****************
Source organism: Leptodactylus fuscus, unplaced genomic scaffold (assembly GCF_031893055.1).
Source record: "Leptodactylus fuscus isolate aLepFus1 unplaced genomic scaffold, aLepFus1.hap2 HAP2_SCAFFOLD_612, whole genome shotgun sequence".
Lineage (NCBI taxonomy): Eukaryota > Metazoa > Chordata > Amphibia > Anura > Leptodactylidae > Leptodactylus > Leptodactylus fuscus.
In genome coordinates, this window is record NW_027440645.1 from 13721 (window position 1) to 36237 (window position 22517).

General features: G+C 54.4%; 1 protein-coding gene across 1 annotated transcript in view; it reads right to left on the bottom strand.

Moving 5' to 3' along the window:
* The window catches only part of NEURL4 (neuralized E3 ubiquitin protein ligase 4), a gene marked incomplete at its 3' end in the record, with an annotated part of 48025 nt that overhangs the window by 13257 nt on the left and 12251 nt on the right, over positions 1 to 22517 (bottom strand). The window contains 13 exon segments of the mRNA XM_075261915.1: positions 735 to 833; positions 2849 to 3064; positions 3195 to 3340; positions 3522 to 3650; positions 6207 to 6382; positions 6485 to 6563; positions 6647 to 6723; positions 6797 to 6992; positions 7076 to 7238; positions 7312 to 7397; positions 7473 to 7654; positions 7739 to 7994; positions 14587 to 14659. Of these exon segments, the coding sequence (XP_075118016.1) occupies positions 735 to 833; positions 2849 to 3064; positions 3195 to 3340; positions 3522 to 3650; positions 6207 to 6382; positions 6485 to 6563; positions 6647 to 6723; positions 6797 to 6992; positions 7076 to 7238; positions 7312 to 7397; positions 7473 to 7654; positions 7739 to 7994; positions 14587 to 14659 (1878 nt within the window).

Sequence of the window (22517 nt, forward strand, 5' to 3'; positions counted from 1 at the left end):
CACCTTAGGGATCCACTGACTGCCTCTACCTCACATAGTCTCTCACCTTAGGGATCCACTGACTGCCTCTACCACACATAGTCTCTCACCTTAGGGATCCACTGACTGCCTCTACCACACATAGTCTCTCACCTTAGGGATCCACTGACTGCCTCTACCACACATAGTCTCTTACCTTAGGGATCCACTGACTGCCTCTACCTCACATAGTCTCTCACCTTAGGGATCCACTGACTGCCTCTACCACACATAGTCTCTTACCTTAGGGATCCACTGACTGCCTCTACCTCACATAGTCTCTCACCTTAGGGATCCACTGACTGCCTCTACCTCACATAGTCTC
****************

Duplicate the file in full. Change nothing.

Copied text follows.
Source organism: Leptodactylus fuscus, unplaced genomic scaffold (assembly GCF_031893055.1).
Source record: "Leptodactylus fuscus isolate aLepFus1 unplaced genomic scaffold, aLepFus1.hap2 HAP2_SCAFFOLD_612, whole genome shotgun sequence".
Lineage (NCBI taxonomy): Eukaryota > Metazoa > Chordata > Amphibia > Anura > Leptodactylidae > Leptodactylus > Leptodactylus fuscus.
In genome coordinates, this window is record NW_027440645.1 from 13721 (window position 1) to 36237 (window position 22517).

General features: G+C 54.4%; 1 protein-coding gene across 1 annotated transcript in view; it reads right to left on the bottom strand.

Moving 5' to 3' along the window:
* The window catches only part of NEURL4 (neuralized E3 ubiquitin protein ligase 4), a gene marked incomplete at its 3' end in the record, with an annotated part of 48025 nt that overhangs the window by 13257 nt on the left and 12251 nt on the right, over positions 1 to 22517 (bottom strand). The window contains 13 exon segments of the mRNA XM_075261915.1: positions 735 to 833; positions 2849 to 3064; positions 3195 to 3340; positions 3522 to 3650; positions 6207 to 6382; positions 6485 to 6563; positions 6647 to 6723; positions 6797 to 6992; positions 7076 to 7238; positions 7312 to 7397; positions 7473 to 7654; positions 7739 to 7994; positions 14587 to 14659. Of these exon segments, the coding sequence (XP_075118016.1) occupies positions 735 to 833; positions 2849 to 3064; positions 3195 to 3340; positions 3522 to 3650; positions 6207 to 6382; positions 6485 to 6563; positions 6647 to 6723; positions 6797 to 6992; positions 7076 to 7238; positions 7312 to 7397; positions 7473 to 7654; positions 7739 to 7994; positions 14587 to 14659 (1878 nt within the window).

Sequence of the window (22517 nt, forward strand, 5' to 3'; positions counted from 1 at the left end):
CACCTTAGGGATCCACTGACTGCCTCTACCTCACATAGTCTCTCACCTTAGGGATCCACTGACTGCCTCTACCACACATAGTCTCTCACCTTAGGGATCCACTGACTGCCTCTACCACACATAGTCTCTCACCTTAGGGATCCACTGACTGCCTCTACCACACATAGTCTCTTACCTTAGGGATCCACTGACTGCCTCTACCTCACATAGTCTCTCACCTTAGGGATCCACTGACTGCCTCTACCACACATAGTCTCTTACCTTAGGGATCCACTGACTGCCTCTACCTCACATAGTCTCTCACCTTAGGGATCCACTGACTGCCTCTACCTCACATAGTCTC